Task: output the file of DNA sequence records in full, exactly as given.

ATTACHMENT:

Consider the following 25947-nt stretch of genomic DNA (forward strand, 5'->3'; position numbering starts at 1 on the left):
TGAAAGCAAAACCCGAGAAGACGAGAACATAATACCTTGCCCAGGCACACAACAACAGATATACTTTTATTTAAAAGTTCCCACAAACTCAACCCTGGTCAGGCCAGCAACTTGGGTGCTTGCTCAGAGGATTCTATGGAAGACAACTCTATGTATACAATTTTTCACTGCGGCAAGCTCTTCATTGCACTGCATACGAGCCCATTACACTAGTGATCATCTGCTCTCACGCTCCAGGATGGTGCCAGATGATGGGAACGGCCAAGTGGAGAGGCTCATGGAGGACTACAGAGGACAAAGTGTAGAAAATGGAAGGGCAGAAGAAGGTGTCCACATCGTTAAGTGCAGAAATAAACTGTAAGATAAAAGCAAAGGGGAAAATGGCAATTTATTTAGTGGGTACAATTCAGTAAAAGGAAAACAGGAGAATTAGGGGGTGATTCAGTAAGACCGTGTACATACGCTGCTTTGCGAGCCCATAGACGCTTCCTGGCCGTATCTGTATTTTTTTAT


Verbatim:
Consider the following 25947-nt stretch of genomic DNA (forward strand, 5'->3'; position numbering starts at 1 on the left):
TGAAAGCAAAACCCGAGAAGACGAGAACATAATACCTTGCCCAGGCACACAACAACAGATATACTTTTATTTAAAAGTTCCCACAAACTCAACCCTGGTCAGGCCAGCAACTTGGGTGCTTGCTCAGAGGATTCTATGGAAGACAACTCTATGTATACAATTTTTCACTGCGGCAAGCTCTTCATTGCACTGCATACGAGCCCATTACACTAGTGATCATCTGCTCTCACGCTCCAGGATGGTGCCAGATGATGGGAACGGCCAAGTGGAGAGGCTCATGGAGGACTACAGAGGACAAAGTGTAGAAAATGGAAGGGCAGAAGAAGGTGTCCACATCGTTAAGTGCAGAAATAAACTGTAAGATAAAAGCAAAGGGGAAAATGGCAATTTATTTAGTGGGTACAATTCAGTAAAAGGAAAACAGGAGAATTAGGGGGTGATTCAGTAAGACCGTGTACATACGCTGCTTTGCGAGCCCATAGACGCTTCCTGGCCGTATCTGTATTTTTTTAT